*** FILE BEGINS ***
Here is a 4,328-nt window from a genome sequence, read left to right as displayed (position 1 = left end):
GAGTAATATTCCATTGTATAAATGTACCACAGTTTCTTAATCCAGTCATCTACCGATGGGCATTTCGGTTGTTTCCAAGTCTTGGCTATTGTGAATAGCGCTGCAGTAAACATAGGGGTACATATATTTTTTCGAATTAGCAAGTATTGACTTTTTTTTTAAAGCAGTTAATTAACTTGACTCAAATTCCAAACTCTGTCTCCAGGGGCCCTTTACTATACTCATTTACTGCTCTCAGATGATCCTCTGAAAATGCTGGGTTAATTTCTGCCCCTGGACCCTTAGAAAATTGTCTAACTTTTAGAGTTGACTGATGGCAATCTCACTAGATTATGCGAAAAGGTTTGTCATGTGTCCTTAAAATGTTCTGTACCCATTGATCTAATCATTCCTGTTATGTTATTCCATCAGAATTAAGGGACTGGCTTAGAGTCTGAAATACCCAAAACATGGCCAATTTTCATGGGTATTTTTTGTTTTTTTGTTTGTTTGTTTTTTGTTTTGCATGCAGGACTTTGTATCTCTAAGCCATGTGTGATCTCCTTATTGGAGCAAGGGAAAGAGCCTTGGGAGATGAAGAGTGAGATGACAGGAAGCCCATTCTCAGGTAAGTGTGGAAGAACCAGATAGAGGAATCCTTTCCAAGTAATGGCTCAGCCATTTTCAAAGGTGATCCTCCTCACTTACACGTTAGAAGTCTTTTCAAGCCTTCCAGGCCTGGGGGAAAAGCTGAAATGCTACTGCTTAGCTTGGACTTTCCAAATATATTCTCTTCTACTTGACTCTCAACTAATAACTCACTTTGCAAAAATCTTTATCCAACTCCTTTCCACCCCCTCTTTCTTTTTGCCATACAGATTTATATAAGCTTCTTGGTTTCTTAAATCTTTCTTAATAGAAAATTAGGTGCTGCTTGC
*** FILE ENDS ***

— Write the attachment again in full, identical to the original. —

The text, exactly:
Here is a 4,328-nt window from a genome sequence, read left to right as displayed (position 1 = left end):
GAGTAATATTCCATTGTATAAATGTACCACAGTTTCTTAATCCAGTCATCTACCGATGGGCATTTCGGTTGTTTCCAAGTCTTGGCTATTGTGAATAGCGCTGCAGTAAACATAGGGGTACATATATTTTTTCGAATTAGCAAGTATTGACTTTTTTTTTAAAGCAGTTAATTAACTTGACTCAAATTCCAAACTCTGTCTCCAGGGGCCCTTTACTATACTCATTTACTGCTCTCAGATGATCCTCTGAAAATGCTGGGTTAATTTCTGCCCCTGGACCCTTAGAAAATTGTCTAACTTTTAGAGTTGACTGATGGCAATCTCACTAGATTATGCGAAAAGGTTTGTCATGTGTCCTTAAAATGTTCTGTACCCATTGATCTAATCATTCCTGTTATGTTATTCCATCAGAATTAAGGGACTGGCTTAGAGTCTGAAATACCCAAAACATGGCCAATTTTCATGGGTATTTTTTGTTTTTTTGTTTGTTTGTTTTTTGTTTTGCATGCAGGACTTTGTATCTCTAAGCCATGTGTGATCTCCTTATTGGAGCAAGGGAAAGAGCCTTGGGAGATGAAGAGTGAGATGACAGGAAGCCCATTCTCAGGTAAGTGTGGAAGAACCAGATAGAGGAATCCTTTCCAAGTAATGGCTCAGCCATTTTCAAAGGTGATCCTCCTCACTTACACGTTAGAAGTCTTTTCAAGCCTTCCAGGCCTGGGGGAAAAGCTGAAATGCTACTGCTTAGCTTGGACTTTCCAAATATATTCTCTTCTACTTGACTCTCAACTAATAACTCACTTTGCAAAAATCTTTATCCAACTCCTTTCCACCCCCTCTTTCTTTTTGCCATACAGATTTATATAAGCTTCTTGGTTTCTTAAATCTTTCTTAATAGAAAATTAGGTGCTGCTTGC